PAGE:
Hospital crisis puts old people most at risk, says expert

Some senior citizens have been left at home, deprived of treatment, because of the lack of beds at public hospitals.

by Homage team

This article first appeared in BERNAMA.

PETALING JAYA: Elderly patients who test positive for Covid-19 will be the first ones to suffer from the overloaded healthcare system, a medical expert warns.

Dr. Tan Maw Pin, professor of geriatric medicine at Universiti Malaya, said there have been cases of senior citizens being left at home and deprived of treatment because of the lack of beds at public hospitals.

“They are the ones who will need immediate medical attention. But no one will be willing to pick them up, because there is a strict policy that they must be collected by the district health office,” she told FMT.

Those most affected will be senior citizens living in areas that have been recording a high number of daily cases such as Selangor, Kuala Lumpur, and Sabah, said Tan.

Tan said there had been a “huge reduction in older people coming forward to seek healthcare” over the past year because of the pandemic and the restrictions on movement. Family members understood that their elderly relatives were at higher risk of being infected, and were more reluctant to take them for check-ups.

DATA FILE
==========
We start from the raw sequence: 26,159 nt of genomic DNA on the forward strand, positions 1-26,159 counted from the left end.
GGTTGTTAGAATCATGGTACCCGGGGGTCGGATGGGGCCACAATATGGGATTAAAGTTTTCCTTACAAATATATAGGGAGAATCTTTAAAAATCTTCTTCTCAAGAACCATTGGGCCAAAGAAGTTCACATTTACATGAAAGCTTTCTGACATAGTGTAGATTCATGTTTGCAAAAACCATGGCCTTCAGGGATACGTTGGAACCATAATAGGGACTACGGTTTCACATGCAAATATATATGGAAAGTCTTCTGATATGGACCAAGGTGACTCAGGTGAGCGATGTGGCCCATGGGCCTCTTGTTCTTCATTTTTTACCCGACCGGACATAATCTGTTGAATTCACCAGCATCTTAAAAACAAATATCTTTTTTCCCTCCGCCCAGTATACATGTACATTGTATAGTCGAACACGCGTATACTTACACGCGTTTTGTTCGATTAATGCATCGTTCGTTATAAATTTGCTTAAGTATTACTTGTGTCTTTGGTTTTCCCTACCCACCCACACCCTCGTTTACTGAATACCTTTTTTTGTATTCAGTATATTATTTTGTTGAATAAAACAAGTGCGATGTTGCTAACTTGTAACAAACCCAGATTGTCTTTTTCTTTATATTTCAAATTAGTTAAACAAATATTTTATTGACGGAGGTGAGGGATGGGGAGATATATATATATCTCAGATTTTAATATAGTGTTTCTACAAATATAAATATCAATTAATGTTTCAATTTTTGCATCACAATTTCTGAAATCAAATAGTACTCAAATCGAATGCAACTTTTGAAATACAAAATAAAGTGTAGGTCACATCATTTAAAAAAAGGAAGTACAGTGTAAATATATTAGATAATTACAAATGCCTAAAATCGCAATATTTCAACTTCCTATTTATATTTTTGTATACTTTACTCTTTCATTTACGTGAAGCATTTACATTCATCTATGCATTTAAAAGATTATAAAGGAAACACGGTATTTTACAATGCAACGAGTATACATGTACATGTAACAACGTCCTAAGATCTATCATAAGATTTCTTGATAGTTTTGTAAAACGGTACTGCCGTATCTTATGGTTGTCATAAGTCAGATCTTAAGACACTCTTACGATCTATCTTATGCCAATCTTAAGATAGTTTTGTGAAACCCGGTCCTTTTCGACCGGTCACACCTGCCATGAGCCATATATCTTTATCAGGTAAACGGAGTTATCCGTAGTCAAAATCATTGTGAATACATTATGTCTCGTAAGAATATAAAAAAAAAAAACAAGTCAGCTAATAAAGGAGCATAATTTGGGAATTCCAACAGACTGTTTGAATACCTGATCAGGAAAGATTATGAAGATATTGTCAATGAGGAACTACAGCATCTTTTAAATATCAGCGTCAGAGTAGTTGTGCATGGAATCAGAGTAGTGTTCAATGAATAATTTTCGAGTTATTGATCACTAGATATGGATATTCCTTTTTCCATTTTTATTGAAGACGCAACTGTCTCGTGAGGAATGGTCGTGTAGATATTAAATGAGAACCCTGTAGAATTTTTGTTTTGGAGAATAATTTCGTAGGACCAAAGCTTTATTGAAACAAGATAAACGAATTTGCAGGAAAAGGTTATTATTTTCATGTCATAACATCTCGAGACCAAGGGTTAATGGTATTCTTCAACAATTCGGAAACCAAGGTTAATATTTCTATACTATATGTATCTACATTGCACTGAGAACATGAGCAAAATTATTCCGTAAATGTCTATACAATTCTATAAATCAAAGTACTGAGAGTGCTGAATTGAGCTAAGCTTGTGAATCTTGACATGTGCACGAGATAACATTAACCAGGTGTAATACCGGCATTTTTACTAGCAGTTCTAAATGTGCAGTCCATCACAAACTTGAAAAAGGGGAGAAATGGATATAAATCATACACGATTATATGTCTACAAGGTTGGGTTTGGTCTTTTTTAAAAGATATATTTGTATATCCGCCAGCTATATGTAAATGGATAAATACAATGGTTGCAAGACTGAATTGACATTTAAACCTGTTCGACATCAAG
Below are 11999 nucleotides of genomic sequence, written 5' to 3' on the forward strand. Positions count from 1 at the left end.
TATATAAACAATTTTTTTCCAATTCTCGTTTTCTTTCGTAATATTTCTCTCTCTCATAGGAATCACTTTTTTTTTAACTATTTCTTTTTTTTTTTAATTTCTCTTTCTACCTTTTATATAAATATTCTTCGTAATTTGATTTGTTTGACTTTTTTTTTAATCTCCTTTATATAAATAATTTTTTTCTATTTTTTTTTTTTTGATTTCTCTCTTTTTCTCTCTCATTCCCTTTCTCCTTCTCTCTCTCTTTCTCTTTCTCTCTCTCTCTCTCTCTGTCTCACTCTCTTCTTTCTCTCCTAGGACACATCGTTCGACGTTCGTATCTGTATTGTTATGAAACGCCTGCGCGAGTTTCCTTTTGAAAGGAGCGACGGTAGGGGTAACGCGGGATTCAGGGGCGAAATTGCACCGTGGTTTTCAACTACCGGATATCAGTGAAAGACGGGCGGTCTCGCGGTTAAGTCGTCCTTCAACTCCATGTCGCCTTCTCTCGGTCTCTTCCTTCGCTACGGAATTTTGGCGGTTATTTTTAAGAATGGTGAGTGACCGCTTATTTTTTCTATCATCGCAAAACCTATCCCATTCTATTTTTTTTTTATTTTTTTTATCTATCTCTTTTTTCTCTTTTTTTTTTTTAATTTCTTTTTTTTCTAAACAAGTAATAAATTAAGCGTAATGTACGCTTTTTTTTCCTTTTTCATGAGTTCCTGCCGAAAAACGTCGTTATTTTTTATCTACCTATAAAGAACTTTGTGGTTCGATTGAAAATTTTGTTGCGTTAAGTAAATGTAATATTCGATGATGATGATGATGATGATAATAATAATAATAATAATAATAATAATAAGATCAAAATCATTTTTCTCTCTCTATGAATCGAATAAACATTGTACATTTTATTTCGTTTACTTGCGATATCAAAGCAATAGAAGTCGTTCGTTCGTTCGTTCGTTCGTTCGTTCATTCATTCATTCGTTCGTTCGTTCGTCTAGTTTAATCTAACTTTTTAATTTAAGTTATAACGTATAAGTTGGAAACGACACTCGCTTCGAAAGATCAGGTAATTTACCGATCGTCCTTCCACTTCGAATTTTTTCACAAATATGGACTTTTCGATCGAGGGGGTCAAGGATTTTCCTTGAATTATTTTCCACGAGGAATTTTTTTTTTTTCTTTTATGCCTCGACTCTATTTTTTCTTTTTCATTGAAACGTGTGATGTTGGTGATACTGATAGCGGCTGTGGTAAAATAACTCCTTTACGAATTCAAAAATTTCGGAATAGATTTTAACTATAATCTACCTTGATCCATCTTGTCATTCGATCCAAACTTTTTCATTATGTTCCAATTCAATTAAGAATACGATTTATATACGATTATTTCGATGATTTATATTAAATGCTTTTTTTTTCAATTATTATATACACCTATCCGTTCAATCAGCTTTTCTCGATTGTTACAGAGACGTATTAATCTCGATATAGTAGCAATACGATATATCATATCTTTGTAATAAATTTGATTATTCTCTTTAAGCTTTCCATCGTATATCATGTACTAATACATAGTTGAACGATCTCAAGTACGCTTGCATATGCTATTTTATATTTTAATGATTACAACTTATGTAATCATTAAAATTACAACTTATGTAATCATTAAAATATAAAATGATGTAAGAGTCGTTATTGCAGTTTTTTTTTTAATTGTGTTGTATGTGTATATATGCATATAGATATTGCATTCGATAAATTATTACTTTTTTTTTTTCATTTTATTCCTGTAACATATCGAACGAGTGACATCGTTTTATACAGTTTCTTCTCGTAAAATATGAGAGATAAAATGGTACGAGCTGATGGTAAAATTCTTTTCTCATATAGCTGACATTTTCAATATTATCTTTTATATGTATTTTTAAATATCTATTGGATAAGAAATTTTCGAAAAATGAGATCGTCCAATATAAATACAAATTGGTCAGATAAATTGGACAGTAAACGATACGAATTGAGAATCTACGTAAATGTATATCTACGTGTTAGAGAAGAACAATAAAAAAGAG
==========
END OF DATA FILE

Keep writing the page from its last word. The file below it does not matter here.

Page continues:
“We are worried that we might have gone backwards by 10 years in terms of awareness and better treatment,” she said, adding that the data on the pandemic’s long-term impacts on the elderly across the globe was lacking.

On the bright side, Tan said, there have been instances where members of the community or village heads have stepped up to bring food and medicine to senior citizens living away from their children.

She added that restrictions in physical interaction have helped expedite a system for virtual consultations with older patients. However, it has to be in compliance with the Telemedicine Act 1997, which still requires written consent for a video call.

Gan Pooi Chan, who manages Homage Malaysia, an on-demand caregiving service for the elderly, said many seniors have faced mental and physical health problems in the past year.

“They are anxious about their health, being part of the high-risk group, and with access to healthcare now limited and risky. Many also grapple with loneliness from solitude due to travel and visiting restrictions,” she said.

Caregivers have also been psychologically affected by the pandemic, from the economic uncertainty and the rising unemployment rate. Some now have the added responsibility of looking after their older relatives full-time, as senior daycare centres were forced to close.

With the lack of job opportunities, many fresh graduates and unemployed nurses have turned towards caregiving which has actually benefited a lot of families, said Gan.

“We have indeed seen demand for geriatric care grow dramatically since early March last year, so I would say more people are becoming aware of the benefits that on-demand geriatric care can provide,” she told FMT.

Gan said it was important for people to recognise that care and medical treatment should no longer be confined to hospitals and clinics, as it was safer for seniors to be treated at home.

She added that the government should provide more subsidies or facilities to assist the elderly, as well as adults in the B40 income group who had to juggle their finances between their parents and children.

“Allocation of resources should be made available early so everyone, including their children, will be better prepared in terms of their medical care as they grow older.”

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